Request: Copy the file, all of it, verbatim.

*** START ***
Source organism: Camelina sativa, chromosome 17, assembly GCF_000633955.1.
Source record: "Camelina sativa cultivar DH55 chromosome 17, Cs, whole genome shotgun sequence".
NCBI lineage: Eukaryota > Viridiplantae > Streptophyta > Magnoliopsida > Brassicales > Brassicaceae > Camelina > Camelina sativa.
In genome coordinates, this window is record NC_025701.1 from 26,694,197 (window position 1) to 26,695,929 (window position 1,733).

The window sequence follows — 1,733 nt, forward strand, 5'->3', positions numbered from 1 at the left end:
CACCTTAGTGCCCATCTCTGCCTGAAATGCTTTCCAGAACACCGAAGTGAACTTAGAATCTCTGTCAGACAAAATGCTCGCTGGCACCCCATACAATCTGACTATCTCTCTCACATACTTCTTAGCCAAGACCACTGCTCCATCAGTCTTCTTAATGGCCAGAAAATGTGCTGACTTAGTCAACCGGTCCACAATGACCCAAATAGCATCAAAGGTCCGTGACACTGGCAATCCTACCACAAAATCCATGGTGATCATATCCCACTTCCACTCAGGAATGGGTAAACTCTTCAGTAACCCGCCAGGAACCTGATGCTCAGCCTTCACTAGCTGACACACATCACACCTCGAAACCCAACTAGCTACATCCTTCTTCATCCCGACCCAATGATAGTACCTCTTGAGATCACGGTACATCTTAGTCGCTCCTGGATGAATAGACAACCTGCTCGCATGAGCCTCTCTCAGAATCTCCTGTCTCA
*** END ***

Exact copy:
Source organism: Camelina sativa, chromosome 17, assembly GCF_000633955.1.
Source record: "Camelina sativa cultivar DH55 chromosome 17, Cs, whole genome shotgun sequence".
NCBI lineage: Eukaryota > Viridiplantae > Streptophyta > Magnoliopsida > Brassicales > Brassicaceae > Camelina > Camelina sativa.
In genome coordinates, this window is record NC_025701.1 from 26,694,197 (window position 1) to 26,695,929 (window position 1,733).

The window sequence follows — 1,733 nt, forward strand, 5'->3', positions numbered from 1 at the left end:
CACCTTAGTGCCCATCTCTGCCTGAAATGCTTTCCAGAACACCGAAGTGAACTTAGAATCTCTGTCAGACAAAATGCTCGCTGGCACCCCATACAATCTGACTATCTCTCTCACATACTTCTTAGCCAAGACCACTGCTCCATCAGTCTTCTTAATGGCCAGAAAATGTGCTGACTTAGTCAACCGGTCCACAATGACCCAAATAGCATCAAAGGTCCGTGACACTGGCAATCCTACCACAAAATCCATGGTGATCATATCCCACTTCCACTCAGGAATGGGTAAACTCTTCAGTAACCCGCCAGGAACCTGATGCTCAGCCTTCACTAGCTGACACACATCACACCTCGAAACCCAACTAGCTACATCCTTCTTCATCCCGACCCAATGATAGTACCTCTTGAGATCACGGTACATCTTAGTCGCTCCTGGATGAATAGACAACCTGCTCGCATGAGCCTCTCTCAGAATCTCCTGTCTCA